Media is encouraged to read the Counselling Framework for guidance when working with families of missing people.

About missing persons in Australia

In Australia, a missing person is defined as anyone who is reported missing to police, whose whereabouts are unknown, and where there are fears for the safety or concern for the welfare of that person. A long-term missing person is someone who has been missing for more than three months.

About the NMPCC

The AFP’s National Missing Persons Coordination Centre plays an active role in coordinating national police efforts, and educating the Australian community to prevent the incidence and impact of missing persons in Australia.

The National Missing Persons Coordination Centre is a non-operational arm of the AFP which put simply means, the team is not involved in the investigations of missing persons. All investigations are undertaken by the relevant State and Territory police.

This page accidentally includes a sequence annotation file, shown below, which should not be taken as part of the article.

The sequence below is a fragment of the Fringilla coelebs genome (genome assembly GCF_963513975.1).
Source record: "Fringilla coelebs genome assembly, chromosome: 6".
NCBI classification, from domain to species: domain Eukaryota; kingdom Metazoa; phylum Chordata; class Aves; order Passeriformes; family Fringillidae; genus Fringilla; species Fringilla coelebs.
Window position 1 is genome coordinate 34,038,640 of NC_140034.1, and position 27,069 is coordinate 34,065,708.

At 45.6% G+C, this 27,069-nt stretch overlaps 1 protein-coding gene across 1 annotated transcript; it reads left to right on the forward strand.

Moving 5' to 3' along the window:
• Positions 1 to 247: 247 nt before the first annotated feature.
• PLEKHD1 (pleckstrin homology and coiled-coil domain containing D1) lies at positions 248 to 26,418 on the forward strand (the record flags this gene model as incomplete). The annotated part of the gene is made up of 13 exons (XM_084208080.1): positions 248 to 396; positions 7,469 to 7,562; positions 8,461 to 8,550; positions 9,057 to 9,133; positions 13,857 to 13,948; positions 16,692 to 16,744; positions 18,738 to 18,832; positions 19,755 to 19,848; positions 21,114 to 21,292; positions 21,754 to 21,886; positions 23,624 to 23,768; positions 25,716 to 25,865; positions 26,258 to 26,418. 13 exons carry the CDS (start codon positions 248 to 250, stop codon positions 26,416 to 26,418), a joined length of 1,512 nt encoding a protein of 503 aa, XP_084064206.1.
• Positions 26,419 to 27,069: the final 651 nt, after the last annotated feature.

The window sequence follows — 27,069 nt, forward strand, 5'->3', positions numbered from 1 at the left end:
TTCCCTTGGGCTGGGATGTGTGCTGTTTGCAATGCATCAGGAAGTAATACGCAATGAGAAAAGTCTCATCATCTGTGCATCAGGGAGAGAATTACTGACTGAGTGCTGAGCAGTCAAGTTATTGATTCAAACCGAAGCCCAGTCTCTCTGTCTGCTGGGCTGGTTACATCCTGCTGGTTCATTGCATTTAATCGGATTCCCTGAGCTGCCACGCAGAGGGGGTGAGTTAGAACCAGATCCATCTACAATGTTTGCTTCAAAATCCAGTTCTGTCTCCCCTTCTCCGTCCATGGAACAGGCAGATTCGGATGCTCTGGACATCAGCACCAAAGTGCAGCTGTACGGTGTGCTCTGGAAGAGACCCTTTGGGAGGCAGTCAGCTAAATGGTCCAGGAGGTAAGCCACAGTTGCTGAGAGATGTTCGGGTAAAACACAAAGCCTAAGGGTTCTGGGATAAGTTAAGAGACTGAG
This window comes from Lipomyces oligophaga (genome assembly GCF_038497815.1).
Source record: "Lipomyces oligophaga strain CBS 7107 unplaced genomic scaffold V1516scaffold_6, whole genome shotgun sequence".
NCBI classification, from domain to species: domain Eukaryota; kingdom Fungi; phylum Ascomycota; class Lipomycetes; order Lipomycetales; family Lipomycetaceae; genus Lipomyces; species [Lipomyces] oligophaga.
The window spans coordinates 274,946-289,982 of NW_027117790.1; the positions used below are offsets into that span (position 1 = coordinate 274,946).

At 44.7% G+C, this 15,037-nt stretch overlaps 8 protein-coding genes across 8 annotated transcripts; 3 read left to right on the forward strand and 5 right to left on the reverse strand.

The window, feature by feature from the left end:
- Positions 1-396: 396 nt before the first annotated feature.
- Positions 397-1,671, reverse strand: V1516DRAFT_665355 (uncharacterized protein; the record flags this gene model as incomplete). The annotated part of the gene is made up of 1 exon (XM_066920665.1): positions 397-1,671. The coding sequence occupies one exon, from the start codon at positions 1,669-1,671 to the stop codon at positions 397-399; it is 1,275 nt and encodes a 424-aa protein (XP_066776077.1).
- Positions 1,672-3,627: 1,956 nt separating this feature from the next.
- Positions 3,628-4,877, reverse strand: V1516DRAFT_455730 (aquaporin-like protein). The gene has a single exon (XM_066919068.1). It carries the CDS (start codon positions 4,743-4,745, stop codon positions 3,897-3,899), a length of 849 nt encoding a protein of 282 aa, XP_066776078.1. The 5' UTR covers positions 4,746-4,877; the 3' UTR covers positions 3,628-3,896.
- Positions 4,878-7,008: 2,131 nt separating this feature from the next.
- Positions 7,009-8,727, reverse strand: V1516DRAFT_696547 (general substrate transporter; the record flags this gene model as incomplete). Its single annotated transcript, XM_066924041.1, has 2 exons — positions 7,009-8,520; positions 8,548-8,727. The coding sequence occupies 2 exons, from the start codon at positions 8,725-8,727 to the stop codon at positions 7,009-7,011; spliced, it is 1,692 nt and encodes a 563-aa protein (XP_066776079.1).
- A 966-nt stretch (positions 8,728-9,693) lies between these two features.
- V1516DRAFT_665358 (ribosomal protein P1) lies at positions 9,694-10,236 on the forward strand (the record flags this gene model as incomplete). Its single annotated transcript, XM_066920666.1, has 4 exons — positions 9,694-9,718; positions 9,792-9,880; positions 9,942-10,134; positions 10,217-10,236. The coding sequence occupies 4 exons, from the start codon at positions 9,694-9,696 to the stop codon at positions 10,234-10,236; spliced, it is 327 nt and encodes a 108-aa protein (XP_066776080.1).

In support of NMPW, the AFP NMPCC coordinates an annual police campaign with State and Territory police, highlighting a different theme each year to raise awareness of the significant issues associated with missing persons and profile long-term missing persons to reduce the incidence and impact of missing persons in Australia.

The annual police campaign compliments other campaigns, events, initiatives and memorial services run by families with a missing loved one, advocacy networks, government and non-government organisations, and members of the public.

***Editor’s note: Interviews with family members or case officers available on request***